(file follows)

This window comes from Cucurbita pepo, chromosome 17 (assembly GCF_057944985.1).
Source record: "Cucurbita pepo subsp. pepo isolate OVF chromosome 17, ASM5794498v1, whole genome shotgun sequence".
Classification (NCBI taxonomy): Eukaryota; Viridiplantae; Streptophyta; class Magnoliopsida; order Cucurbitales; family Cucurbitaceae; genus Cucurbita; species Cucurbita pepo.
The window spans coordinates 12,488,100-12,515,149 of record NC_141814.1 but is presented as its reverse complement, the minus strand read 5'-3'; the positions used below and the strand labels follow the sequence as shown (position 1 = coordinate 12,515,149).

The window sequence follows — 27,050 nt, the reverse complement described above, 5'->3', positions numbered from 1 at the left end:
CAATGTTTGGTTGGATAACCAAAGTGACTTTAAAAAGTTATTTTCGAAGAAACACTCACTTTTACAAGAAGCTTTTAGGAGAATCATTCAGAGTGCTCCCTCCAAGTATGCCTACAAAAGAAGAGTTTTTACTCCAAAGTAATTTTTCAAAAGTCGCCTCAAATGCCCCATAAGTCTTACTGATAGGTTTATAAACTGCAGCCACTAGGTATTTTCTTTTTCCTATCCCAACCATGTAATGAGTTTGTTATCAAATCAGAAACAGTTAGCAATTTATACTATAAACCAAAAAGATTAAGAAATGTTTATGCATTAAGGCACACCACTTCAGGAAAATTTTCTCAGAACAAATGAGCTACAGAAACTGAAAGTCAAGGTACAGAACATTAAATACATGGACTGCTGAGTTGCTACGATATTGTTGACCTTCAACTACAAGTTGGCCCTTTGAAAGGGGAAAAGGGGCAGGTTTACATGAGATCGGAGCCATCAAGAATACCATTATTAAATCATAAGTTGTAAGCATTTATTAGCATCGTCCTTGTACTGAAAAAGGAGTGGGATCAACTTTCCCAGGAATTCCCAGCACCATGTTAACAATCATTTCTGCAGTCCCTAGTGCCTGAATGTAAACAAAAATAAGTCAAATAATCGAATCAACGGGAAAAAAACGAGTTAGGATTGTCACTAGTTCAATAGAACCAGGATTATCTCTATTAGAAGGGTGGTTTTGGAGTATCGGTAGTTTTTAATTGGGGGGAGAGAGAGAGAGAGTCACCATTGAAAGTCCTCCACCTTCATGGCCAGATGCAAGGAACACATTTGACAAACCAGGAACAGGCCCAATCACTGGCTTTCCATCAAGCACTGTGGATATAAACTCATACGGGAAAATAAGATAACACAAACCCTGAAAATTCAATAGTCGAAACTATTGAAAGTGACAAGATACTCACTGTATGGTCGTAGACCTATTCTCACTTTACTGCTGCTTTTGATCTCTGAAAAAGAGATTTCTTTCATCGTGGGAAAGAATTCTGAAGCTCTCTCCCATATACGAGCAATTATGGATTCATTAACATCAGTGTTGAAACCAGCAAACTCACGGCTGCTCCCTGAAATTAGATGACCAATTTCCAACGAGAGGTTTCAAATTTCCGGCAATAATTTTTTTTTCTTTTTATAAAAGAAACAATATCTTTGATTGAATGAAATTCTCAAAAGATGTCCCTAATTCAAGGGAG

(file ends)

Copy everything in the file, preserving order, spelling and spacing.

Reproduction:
This window comes from Cucurbita pepo, chromosome 17 (assembly GCF_057944985.1).
Source record: "Cucurbita pepo subsp. pepo isolate OVF chromosome 17, ASM5794498v1, whole genome shotgun sequence".
Classification (NCBI taxonomy): Eukaryota; Viridiplantae; Streptophyta; class Magnoliopsida; order Cucurbitales; family Cucurbitaceae; genus Cucurbita; species Cucurbita pepo.
The window spans coordinates 12,488,100-12,515,149 of record NC_141814.1 but is presented as its reverse complement, the minus strand read 5'-3'; the positions used below and the strand labels follow the sequence as shown (position 1 = coordinate 12,515,149).

The window sequence follows — 27,050 nt, the reverse complement described above, 5'->3', positions numbered from 1 at the left end:
CAATGTTTGGTTGGATAACCAAAGTGACTTTAAAAAGTTATTTTCGAAGAAACACTCACTTTTACAAGAAGCTTTTAGGAGAATCATTCAGAGTGCTCCCTCCAAGTATGCCTACAAAAGAAGAGTTTTTACTCCAAAGTAATTTTTCAAAAGTCGCCTCAAATGCCCCATAAGTCTTACTGATAGGTTTATAAACTGCAGCCACTAGGTATTTTCTTTTTCCTATCCCAACCATGTAATGAGTTTGTTATCAAATCAGAAACAGTTAGCAATTTATACTATAAACCAAAAAGATTAAGAAATGTTTATGCATTAAGGCACACCACTTCAGGAAAATTTTCTCAGAACAAATGAGCTACAGAAACTGAAAGTCAAGGTACAGAACATTAAATACATGGACTGCTGAGTTGCTACGATATTGTTGACCTTCAACTACAAGTTGGCCCTTTGAAAGGGGAAAAGGGGCAGGTTTACATGAGATCGGAGCCATCAAGAATACCATTATTAAATCATAAGTTGTAAGCATTTATTAGCATCGTCCTTGTACTGAAAAAGGAGTGGGATCAACTTTCCCAGGAATTCCCAGCACCATGTTAACAATCATTTCTGCAGTCCCTAGTGCCTGAATGTAAACAAAAATAAGTCAAATAATCGAATCAACGGGAAAAAAACGAGTTAGGATTGTCACTAGTTCAATAGAACCAGGATTATCTCTATTAGAAGGGTGGTTTTGGAGTATCGGTAGTTTTTAATTGGGGGGAGAGAGAGAGAGAGTCACCATTGAAAGTCCTCCACCTTCATGGCCAGATGCAAGGAACACATTTGACAAACCAGGAACAGGCCCAATCACTGGCTTTCCATCAAGCACTGTGGATATAAACTCATACGGGAAAATAAGATAACACAAACCCTGAAAATTCAATAGTCGAAACTATTGAAAGTGACAAGATACTCACTGTATGGTCGTAGACCTATTCTCACTTTACTGCTGCTTTTGATCTCTGAAAAAGAGATTTCTTTCATCGTGGGAAAGAATTCTGAAGCTCTCTCCCATATACGAGCAATTATGGATTCATTAACATCAGTGTTGAAACCAGCAAACTCACGGCTGCTCCCTGAAATTAGATGACCAATTTCCAACGAGAGGTTTCAAATTTCCGGCAATAATTTTTTTTTCTTTTTATAAAAGAAACAATATCTTTGATTGAATGAAATTCTCAAAAGATGTCCCTAATTCAAGGGAG